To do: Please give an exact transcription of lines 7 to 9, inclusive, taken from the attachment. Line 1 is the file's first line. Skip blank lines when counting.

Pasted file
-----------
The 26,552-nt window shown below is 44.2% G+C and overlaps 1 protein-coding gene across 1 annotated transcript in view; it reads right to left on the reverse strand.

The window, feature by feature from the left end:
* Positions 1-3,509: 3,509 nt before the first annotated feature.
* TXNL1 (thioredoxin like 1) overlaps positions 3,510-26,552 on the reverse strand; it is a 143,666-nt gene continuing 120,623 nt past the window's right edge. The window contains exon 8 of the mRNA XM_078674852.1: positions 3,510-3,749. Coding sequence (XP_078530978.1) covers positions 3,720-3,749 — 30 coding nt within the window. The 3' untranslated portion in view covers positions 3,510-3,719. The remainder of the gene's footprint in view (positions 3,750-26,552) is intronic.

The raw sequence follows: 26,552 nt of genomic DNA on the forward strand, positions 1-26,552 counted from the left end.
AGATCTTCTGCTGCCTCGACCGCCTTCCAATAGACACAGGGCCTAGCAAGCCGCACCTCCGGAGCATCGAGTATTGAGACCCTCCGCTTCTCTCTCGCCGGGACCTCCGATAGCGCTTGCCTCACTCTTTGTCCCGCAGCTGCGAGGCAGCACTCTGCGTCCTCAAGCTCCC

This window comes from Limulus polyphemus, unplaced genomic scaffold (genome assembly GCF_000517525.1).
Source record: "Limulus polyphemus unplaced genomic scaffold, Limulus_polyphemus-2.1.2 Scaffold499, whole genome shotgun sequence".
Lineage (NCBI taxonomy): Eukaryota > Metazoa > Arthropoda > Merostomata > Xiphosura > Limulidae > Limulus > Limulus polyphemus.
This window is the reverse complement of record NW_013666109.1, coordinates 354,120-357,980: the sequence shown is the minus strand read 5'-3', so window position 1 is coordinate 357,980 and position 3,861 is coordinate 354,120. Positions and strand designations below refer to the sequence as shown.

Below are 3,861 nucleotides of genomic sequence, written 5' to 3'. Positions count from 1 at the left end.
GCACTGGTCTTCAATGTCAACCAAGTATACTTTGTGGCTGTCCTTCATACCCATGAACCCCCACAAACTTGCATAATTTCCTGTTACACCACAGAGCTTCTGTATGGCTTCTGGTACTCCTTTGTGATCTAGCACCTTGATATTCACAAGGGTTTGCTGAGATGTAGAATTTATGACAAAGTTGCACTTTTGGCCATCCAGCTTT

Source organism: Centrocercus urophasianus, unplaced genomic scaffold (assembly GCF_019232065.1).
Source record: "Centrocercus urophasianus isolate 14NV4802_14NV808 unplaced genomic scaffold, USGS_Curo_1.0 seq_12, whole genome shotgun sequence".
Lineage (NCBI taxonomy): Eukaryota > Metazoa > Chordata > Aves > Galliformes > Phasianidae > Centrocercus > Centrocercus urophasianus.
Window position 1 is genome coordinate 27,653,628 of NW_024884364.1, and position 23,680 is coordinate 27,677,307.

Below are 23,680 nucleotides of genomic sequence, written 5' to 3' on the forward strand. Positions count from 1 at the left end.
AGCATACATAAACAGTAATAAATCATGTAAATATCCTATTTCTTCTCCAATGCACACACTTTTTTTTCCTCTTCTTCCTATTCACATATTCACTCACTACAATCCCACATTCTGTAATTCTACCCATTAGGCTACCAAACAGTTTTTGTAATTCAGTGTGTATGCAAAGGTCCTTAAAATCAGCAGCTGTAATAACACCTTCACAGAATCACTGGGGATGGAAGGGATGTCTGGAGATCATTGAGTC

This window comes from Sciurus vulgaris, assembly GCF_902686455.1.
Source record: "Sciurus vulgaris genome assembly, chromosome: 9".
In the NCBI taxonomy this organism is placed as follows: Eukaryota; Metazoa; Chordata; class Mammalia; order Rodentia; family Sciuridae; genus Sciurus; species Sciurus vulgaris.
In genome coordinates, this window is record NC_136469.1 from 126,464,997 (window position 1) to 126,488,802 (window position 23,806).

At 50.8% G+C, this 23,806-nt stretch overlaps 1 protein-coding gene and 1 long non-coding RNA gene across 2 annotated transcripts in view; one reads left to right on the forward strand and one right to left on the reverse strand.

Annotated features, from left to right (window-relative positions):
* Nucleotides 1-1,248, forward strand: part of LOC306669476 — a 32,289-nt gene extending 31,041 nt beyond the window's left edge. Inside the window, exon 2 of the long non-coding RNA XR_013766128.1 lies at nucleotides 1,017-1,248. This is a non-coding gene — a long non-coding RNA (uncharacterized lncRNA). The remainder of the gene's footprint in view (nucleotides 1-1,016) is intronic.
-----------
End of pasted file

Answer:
This window comes from Limulus polyphemus, unplaced genomic scaffold (genome assembly GCF_000517525.1).
Source record: "Limulus polyphemus unplaced genomic scaffold, Limulus_polyphemus-2.1.2 Scaffold499, whole genome shotgun sequence".
Lineage (NCBI taxonomy): Eukaryota > Metazoa > Arthropoda > Merostomata > Xiphosura > Limulidae > Limulus > Limulus polyphemus.